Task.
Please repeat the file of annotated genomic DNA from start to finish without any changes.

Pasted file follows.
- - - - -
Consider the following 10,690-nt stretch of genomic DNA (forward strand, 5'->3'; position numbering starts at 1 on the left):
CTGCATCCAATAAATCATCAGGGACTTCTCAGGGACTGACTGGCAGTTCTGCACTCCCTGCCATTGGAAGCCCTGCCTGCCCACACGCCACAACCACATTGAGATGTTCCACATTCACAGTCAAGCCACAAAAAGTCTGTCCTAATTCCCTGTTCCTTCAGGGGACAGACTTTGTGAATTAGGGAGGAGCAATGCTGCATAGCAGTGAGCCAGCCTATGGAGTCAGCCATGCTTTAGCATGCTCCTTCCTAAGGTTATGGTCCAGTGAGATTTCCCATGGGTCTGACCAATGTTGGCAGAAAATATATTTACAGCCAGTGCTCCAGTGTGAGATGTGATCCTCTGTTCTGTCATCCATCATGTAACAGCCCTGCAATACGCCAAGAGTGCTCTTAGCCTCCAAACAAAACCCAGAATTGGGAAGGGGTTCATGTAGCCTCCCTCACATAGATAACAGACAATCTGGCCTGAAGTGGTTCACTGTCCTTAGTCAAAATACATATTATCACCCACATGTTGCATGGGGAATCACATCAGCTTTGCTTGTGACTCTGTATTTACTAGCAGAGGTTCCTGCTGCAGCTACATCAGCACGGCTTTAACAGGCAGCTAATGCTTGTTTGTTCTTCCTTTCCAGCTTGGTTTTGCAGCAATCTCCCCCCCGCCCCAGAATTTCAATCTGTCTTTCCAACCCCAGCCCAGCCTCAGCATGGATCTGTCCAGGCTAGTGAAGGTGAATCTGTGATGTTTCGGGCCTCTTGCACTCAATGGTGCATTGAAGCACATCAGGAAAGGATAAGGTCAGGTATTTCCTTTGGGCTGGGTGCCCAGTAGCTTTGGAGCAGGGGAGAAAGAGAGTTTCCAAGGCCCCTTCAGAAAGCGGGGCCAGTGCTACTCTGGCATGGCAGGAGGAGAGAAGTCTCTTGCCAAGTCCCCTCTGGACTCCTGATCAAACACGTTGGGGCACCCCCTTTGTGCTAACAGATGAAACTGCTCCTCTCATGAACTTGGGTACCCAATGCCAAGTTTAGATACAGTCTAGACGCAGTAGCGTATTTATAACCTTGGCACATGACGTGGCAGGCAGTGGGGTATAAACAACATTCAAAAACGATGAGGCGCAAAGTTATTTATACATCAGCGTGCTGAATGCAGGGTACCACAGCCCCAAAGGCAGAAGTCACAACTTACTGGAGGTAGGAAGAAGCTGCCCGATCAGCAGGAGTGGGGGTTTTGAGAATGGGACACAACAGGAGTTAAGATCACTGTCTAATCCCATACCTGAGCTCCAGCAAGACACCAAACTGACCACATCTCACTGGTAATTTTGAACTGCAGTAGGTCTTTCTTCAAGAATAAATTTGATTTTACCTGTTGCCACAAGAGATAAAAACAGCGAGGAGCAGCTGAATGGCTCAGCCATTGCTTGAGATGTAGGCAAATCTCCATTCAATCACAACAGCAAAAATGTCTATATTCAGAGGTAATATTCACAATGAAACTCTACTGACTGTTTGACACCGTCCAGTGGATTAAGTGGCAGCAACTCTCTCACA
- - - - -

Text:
Consider the following 10,690-nt stretch of genomic DNA (forward strand, 5'->3'; position numbering starts at 1 on the left):
CTGCATCCAATAAATCATCAGGGACTTCTCAGGGACTGACTGGCAGTTCTGCACTCCCTGCCATTGGAAGCCCTGCCTGCCCACACGCCACAACCACATTGAGATGTTCCACATTCACAGTCAAGCCACAAAAAGTCTGTCCTAATTCCCTGTTCCTTCAGGGGACAGACTTTGTGAATTAGGGAGGAGCAATGCTGCATAGCAGTGAGCCAGCCTATGGAGTCAGCCATGCTTTAGCATGCTCCTTCCTAAGGTTATGGTCCAGTGAGATTTCCCATGGGTCTGACCAATGTTGGCAGAAAATATATTTACAGCCAGTGCTCCAGTGTGAGATGTGATCCTCTGTTCTGTCATCCATCATGTAACAGCCCTGCAATACGCCAAGAGTGCTCTTAGCCTCCAAACAAAACCCAGAATTGGGAAGGGGTTCATGTAGCCTCCCTCACATAGATAACAGACAATCTGGCCTGAAGTGGTTCACTGTCCTTAGTCAAAATACATATTATCACCCACATGTTGCATGGGGAATCACATCAGCTTTGCTTGTGACTCTGTATTTACTAGCAGAGGTTCCTGCTGCAGCTACATCAGCACGGCTTTAACAGGCAGCTAATGCTTGTTTGTTCTTCCTTTCCAGCTTGGTTTTGCAGCAATCTCCCCCCCGCCCCAGAATTTCAATCTGTCTTTCCAACCCCAGCCCAGCCTCAGCATGGATCTGTCCAGGCTAGTGAAGGTGAATCTGTGATGTTTCGGGCCTCTTGCACTCAATGGTGCATTGAAGCACATCAGGAAAGGATAAGGTCAGGTATTTCCTTTGGGCTGGGTGCCCAGTAGCTTTGGAGCAGGGGAGAAAGAGAGTTTCCAAGGCCCCTTCAGAAAGCGGGGCCAGTGCTACTCTGGCATGGCAGGAGGAGAGAAGTCTCTTGCCAAGTCCCCTCTGGACTCCTGATCAAACACGTTGGGGCACCCCCTTTGTGCTAACAGATGAAACTGCTCCTCTCATGAACTTGGGTACCCAATGCCAAGTTTAGATACAGTCTAGACGCAGTAGCGTATTTATAACCTTGGCACATGACGTGGCAGGCAGTGGGGTATAAACAACATTCAAAAACGATGAGGCGCAAAGTTATTTATACATCAGCGTGCTGAATGCAGGGTACCACAGCCCCAAAGGCAGAAGTCACAACTTACTGGAGGTAGGAAGAAGCTGCCCGATCAGCAGGAGTGGGGGTTTTGAGAATGGGACACAACAGGAGTTAAGATCACTGTCTAATCCCATACCTGAGCTCCAGCAAGACACCAAACTGACCACATCTCACTGGTAATTTTGAACTGCAGTAGGTCTTTCTTCAAGAATAAATTTGATTTTACCTGTTGCCACAAGAGATAAAAACAGCGAGGAGCAGCTGAATGGCTCAGCCATTGCTTGAGATGTAGGCAAATCTCCATTCAATCACAACAGCAAAAATGTCTATATTCAGAGGTAATATTCACAATGAAACTCTACTGACTGTTTGACACCGTCCAGTGGATTAAGTGGCAGCAACTCTCTCACA